Grooming your cat allows you to collect up most of the loose hair before it gets all over your clothes and furnishings. It also stops your cat from swallowing fur during self-grooming sessions. This, in turn, means that your cat will develop fewer hairballs — always a relief, both for the cat and for you.
Some people try to reduce shedding by washing their cats. I strongly recommend against this. A cat’s skin is very sensitive, with a delicate balance of oils that can easily be disrupted. Bathing cats also strips away some of the nutrients they get from licking their fur; a cat’s skin produces certain vitamins that the cat then picks up during normal grooming. Without these, your cat’s health may be impacted.
Another consequence of washing your cat is, ironically, more shedding. Even the best of cat shampoos can cause irritation, which will tend to increase shedding. Bathing should be reserved for situations when your cat’s fur is heavily soiled, or contaminated with substances that might be harmful if licked off.
Between grooming sessions, you can cut down loose hair by giving your cat a quick wipe with a clean towel that is just barely damp. This will pick up hair before it can end up on your carpets or clothes.
Why is My American Shorthair Shedding So Much?
We’ve already looked at the chief reason for additional hair shedding, which is your cat’s springtime moult. There are a few other things which can cause additional shedding.
If your American Shorthair cat seems to be losing more hair than usual, there may be an underlying problem. Skin irritations from contact with allergenic substances, from infestations by pests such as mites or fleas, and from infections — all of these can cause extra hair loss. When you’re grooming your cat, check for red or broken skin. If you notice black flecks in among the fur, this can be a sign of fleas. Check your cat’s ears for mites, which can cause scratching and thus lost fur.
Some cats may also develop a condition called psychogenic alopecia. This occurs when cats scratch or lick at their fur to an unhealthy degree. This can cause additional shedding and may even result in bald spots. I’d be surprised to see this disorder in an American Shorthair, as they tend to be very level-headed. It might occur in unusually stressful situations, however. You might also see obsessive grooming in injured cats, or senior cats who are starting to become confused and disoriented. Treating the underlying condition will resolve the hair loss and allow your pet to recover.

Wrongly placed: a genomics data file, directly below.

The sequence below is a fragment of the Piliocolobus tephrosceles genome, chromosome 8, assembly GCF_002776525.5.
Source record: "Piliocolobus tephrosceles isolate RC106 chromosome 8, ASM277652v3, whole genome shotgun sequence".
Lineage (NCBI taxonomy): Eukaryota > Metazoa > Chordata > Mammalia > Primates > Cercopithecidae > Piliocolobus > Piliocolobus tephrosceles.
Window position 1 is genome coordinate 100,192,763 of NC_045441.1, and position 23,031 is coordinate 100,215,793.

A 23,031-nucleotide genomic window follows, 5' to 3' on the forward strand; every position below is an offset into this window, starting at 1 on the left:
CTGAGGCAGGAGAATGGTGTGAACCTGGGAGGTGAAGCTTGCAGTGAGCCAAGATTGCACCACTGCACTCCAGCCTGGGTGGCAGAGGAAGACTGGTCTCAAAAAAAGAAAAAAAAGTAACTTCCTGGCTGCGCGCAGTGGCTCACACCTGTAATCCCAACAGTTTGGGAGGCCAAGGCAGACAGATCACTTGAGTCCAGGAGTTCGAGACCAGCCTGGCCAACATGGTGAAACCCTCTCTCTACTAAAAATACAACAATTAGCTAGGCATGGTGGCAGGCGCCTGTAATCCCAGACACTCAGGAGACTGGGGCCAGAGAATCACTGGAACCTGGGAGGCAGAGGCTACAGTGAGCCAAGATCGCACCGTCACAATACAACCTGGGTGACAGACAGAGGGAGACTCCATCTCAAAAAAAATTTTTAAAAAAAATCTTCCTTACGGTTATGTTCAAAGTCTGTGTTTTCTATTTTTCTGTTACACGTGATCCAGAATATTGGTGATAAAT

Will Cat Hair Make My Allergies Worse?
Not exactly. The allergenic protein, Fel d1, isn’t only present in your cat’s fur. It’s secreted by their salivary glands and present in flakes of their dead skin. Naturally, Fel d1 is transferred to the cat’s hair when the cat licks herself, so it may be carried around by loose hairs.
Removing cat hair from your environment can help somewhat with allergies, but it won’t solve all your problems. Many people dutifully set to work with a vacuum cleaner and lint roller, getting rid of every visible hair, and still find themselves suffering from cat allergies. This is because a lint roller can’t get all the allergenic material, while most vacuum cleaners actually make the situation worse.
They may pick up the hair, but then they blow Fel d1-laden dust out of their exhausts where you can breathe it back in. If you’ve ever wondered why your allergies are worse after vacuuming, this is why.
The solution is to get a better vacuum. If you want to enjoy the company of your American Shorthair and you suffer from cat allergies, a vacuum cleaner with a HEPA filter is a must. This will suck up fine particles as well as obvious loose hair, and will also trap the dust and debris inside the vacuum cleaner so you can’t breathe it in. That and a course of antihistamines may well be the end of your allergy issues.